A brief outline of my trip to the Baltic border.
Gdansk was the last big item on the list of the Polish cities I wanted to see. And as it's possible to score return flights from Wroclaw for less than $15, it was just a matter of time until I've pulled the trigger. It happened one afternoon last January (yeah, sometimes I'm a bit behind when it comes to sorting the pics I take.) Anyway, here's what I've seen there.
It was already dark at the time of my arrival, but I went for a stroll by the Motlawa riverfront anyway, to get a little of the city's atmosphere, before checking into my accommodation.
The next morning I started where I ended yesterday - the riverfront. It offers a neat mix of old buildings and modern architecture. Temperatures were freezing, but views warming.
From the riverfront, it is just a few steps to another point of interest: the Długi Targ (long market), a nice square topped with an old town hall:
One of the goals for the day was the tower of the Basilica of the Assumption of the Blessed Virgin Mary.
It has quite interesting ascent, as once you are above the ceiling, the interior is open with only the staircase winding up. Not many church spires have such layout, and I've enjoyed it, as it allows the visitors to fully appreciate the size of this thing - it is actually one of the largest brick churches of the world.
And the views, well, I enjoyed them as too. Each direction offers some cool settings to look at, from the historic structures...
..industrial neighborhoods, to the modern developments.
The church itself is also cool, with many details to like.
This check-marked, I just browsed streets that looked interesting - my favorite tactic of exploring cities where I never been before.
Eventually, it led me to the Gdańsk Shakespeare Theatre from 2008.
The next sight I had on my list was the Europejskie Centrum Solidarności, a good sized museum and library devoted to the anti-communist movements of Eastern Europe, mainly to the local union Solidarność.
It is located at the edge of the downtown, not too far to my next destination - the district of the Gdansk Shipyard.
It's no secret that I do enjoy walking through these temples of work anyway, but here it had also the historic context, as it was here where the Solidarność was formed.
As usual, the production size declined since globalization, but you can still see some of it, which is nice. Some of the buildings are rebuilt for a new purpose, there are a few club venues. It's cool to see new life in such environment.
In here, I took some footage for my project Time.
Later, the sun started to set and I went off to see the last point I prepared for the city center: the museum of the Second World War.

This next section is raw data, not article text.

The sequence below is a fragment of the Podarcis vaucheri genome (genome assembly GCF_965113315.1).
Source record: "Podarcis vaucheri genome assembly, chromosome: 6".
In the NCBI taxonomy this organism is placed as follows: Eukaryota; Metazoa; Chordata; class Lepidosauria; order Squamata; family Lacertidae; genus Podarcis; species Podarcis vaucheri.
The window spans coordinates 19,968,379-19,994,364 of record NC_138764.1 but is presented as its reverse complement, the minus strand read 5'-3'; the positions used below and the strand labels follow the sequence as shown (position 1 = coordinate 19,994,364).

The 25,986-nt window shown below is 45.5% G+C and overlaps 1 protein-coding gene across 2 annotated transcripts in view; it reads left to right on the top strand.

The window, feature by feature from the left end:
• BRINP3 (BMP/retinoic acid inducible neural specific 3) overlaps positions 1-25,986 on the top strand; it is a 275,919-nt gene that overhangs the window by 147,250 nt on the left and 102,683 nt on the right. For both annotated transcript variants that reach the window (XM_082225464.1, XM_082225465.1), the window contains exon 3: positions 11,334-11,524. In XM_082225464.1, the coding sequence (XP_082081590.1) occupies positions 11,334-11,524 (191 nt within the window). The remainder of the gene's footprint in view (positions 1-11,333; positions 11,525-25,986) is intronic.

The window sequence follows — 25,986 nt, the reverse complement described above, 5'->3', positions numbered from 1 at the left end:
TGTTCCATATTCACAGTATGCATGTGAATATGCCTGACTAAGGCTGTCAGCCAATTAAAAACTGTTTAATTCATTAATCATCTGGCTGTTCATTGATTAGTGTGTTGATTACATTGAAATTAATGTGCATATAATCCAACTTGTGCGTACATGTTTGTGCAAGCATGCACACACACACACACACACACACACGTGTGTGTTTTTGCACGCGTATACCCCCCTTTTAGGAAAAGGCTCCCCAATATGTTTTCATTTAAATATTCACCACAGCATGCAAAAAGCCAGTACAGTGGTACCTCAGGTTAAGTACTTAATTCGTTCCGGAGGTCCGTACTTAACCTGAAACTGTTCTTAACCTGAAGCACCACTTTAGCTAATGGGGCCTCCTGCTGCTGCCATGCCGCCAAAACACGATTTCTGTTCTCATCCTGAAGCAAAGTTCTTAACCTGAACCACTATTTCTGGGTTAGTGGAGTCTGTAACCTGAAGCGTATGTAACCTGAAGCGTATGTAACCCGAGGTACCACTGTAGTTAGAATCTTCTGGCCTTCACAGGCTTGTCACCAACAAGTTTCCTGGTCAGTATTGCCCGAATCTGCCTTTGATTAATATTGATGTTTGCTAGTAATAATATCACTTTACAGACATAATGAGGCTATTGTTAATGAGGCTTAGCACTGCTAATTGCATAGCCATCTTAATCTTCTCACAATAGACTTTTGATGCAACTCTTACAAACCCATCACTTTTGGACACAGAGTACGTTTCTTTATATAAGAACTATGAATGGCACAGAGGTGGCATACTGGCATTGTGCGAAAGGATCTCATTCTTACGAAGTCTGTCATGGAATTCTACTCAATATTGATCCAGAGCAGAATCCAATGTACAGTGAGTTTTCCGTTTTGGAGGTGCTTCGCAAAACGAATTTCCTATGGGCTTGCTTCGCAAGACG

Out of all places with contemporary architecture in Poland that I visited, this was definitely among my favorites.
Finally, I got purposefully lost again, enjoying the maze of the streets around the riverside.
The last day I went away from the downtown area, towards the Oliwa neighborhood, notable for a cathedral from 16th-century, with an interesting, good-sized organ inside.
From here it is about 4.5 km /3miles to the shores of the Baltic Sea - another goal for the day. The path crosses a few neat parks, so the walk's all right.
Once on the beach, it opens views up to Gdynia (another coastal city further west) on one side, and Gdansk's pier on the other.
That was the next destination to reach. Along the way were some interesting stuff to look at. Seashells on the shore, seagulls casting above it, as well as the horizon with large cargo ships. Then there was also this view, that caught my attention:
Sandy beach with a children's playground shadowed by thick smoke coming from a coal-fired power station in the background. With the freezing temperatures around, this had very apocalyptic feel.
Behind the pier is a freight harbor...
...offering an unique opportunity to observe loading all sorts of goods on and from these ships. The sunlight was gone, but since the port is well lit, it was actually more colorful than it would be during the day.
Speaking of lightning, it is done to serve practical needs only, with no spares for aesthetic. For example, just behind the lighthouse in the pic above is its predecessor from 1893 - sitting in complete darkness. I guess it is not very popular place among tourists. Still, it was fun to stroll through. The harbor was the last place of the day, and of the whole trip.
Published by: Jakub Stepanovic in Stories